Showing posts from August, 2022

Fixing our Call Stack

 In response to a valid caveat pointed out by  Chetan  ( here and here ) in regards to TamperingSyscall 's, he previously pointed out that some EDRs may check the origin of various problematic NT API function calls; if they originated from an unbacked RX (Read/Executable) region, the function call would be marked as malicious and potentially killed. Thus this short blog post will look to detail how it is possible to use an "indirect syscall" (if that is the correct terminology).  In the previous posts, we detail the basic application and usage of TamperingSyscalls. When making function calls in Windows using the Win32 API, more often than not, they will eventually call a function in ntdll.dll. As such, kernel32.VirtualAlloc will call kernelbase.VirtualAlloc, which in turn calls ntdll.NtAllocateVirtualMemory. In TamperingSyscalls, we call ntdll.NtAllocateVirtualMemory directly, a possible IoC.  It is pretty effortless to have the function call originate from the Win32 coun

Feeding EDRs False Telemetry

In my previous blog post, I presented a project composed of two techniques that facilitated us to subvert EDR hooks and spoof arguments trivially. Now I will look to cover some of the details of "argument spoofing" and its potential. If you are interested in following along, I recommend grabbing a copy of the  TamperingSyscalls  project.   It is common knowledge that EDRs inject a DLL into an application to install hooks into commonly abused (malicious) functions. If you are interested in a complete list of hooks from various vendors, I recommend checking out the  EDRs  repository by Mr Un1k0d3r.    Looking at one of the functions, 'NtAllocateVirtualMemory', this function is hooked by the majority of userland DLL will often hook this function to facilitate introspection into the arguments passed to it. Thus allowing it to build a picture of what the application may be doing; if it is determined to be malicious, the EDR may terminate the process. In this manner, the ED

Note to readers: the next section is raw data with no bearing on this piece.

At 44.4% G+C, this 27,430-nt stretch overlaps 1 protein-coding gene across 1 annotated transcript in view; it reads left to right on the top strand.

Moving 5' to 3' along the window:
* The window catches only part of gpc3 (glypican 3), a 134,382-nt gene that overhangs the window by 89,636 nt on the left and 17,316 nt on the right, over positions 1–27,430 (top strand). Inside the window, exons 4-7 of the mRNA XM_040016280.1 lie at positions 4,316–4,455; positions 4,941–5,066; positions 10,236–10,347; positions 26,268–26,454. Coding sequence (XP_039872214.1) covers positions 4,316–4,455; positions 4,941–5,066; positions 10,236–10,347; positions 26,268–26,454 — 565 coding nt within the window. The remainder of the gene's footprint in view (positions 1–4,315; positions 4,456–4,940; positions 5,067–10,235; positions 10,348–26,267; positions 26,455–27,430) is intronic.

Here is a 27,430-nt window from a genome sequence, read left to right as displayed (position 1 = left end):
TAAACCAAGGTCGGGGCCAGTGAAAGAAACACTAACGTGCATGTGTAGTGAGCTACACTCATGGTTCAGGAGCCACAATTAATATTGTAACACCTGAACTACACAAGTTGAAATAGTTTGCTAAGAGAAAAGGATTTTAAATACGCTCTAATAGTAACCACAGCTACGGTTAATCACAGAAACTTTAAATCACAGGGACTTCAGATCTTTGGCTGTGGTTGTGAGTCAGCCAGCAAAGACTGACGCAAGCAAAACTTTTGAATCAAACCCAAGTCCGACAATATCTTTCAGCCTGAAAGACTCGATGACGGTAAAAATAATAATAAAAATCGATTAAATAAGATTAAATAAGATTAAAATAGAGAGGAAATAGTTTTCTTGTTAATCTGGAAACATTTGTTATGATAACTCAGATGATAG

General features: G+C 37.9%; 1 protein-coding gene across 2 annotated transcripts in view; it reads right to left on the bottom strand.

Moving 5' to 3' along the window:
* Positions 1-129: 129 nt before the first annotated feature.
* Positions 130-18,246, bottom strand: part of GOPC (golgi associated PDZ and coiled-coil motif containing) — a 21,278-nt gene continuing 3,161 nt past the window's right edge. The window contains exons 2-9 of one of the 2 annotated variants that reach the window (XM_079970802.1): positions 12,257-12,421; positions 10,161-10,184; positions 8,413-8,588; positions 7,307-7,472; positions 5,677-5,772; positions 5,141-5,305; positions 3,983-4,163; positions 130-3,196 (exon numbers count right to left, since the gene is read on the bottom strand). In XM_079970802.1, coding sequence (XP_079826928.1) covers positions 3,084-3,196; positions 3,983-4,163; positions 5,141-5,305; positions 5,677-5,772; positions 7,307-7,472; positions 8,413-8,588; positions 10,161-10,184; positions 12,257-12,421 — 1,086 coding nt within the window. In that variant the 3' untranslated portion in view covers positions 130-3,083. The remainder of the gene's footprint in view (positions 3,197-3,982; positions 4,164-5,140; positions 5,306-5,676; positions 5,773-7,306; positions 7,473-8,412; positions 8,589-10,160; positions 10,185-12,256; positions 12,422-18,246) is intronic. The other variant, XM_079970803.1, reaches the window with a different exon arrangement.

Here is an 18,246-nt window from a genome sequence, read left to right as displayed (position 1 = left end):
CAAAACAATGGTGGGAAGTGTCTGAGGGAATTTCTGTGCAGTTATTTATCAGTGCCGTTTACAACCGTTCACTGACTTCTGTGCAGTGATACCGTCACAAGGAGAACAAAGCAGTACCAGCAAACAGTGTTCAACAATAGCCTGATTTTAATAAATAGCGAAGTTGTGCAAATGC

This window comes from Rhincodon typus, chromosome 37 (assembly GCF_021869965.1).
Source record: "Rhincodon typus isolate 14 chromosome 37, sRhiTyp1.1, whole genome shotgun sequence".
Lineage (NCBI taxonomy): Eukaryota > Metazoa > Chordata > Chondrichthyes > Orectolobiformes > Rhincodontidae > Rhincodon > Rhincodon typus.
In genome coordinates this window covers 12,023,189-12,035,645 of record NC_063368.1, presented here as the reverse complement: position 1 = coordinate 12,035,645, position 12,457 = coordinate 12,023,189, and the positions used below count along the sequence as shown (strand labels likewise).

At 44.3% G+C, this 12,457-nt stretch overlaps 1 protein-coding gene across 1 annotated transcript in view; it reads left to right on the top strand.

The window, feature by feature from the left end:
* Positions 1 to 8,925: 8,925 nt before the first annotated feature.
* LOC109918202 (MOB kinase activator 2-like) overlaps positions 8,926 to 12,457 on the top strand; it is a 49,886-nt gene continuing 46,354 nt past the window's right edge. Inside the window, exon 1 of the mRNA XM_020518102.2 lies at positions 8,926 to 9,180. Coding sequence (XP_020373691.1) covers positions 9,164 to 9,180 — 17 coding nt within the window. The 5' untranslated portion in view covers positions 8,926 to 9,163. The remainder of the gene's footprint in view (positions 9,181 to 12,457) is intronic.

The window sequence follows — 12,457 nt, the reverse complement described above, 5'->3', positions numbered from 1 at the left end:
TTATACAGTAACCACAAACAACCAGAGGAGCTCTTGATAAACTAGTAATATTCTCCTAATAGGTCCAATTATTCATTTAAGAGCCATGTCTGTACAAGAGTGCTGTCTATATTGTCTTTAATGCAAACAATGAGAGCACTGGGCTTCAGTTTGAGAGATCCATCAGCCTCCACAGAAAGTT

TamperingSyscalls  a proof of concept of 2 various techniques I have discovered and published a the code for . I will look to briefly describe these techniques. The former is a syscall retrieval technique I originally discovered in June 2022 while stepping through a user-land application under a debugger in the presence of an EDR. I observed that the EDR would provide us with the correct SSN for that function in the RAX register (as it should). Thus if we set a hardware break-point before the syscall instruction, we could retrieve the SSN and use it for direct syscalls. I wrote a proof of concept for this but never bothered to utilize it as direct syscalls never did interest me. EDRs must hook before or on the instruction that reveals the SSN (system service number). They almost always will return after determining if the nature of the call is malicious or not. They achieve this by inspecting the arguments in the registers and the stack. If the parameters passed to the function are det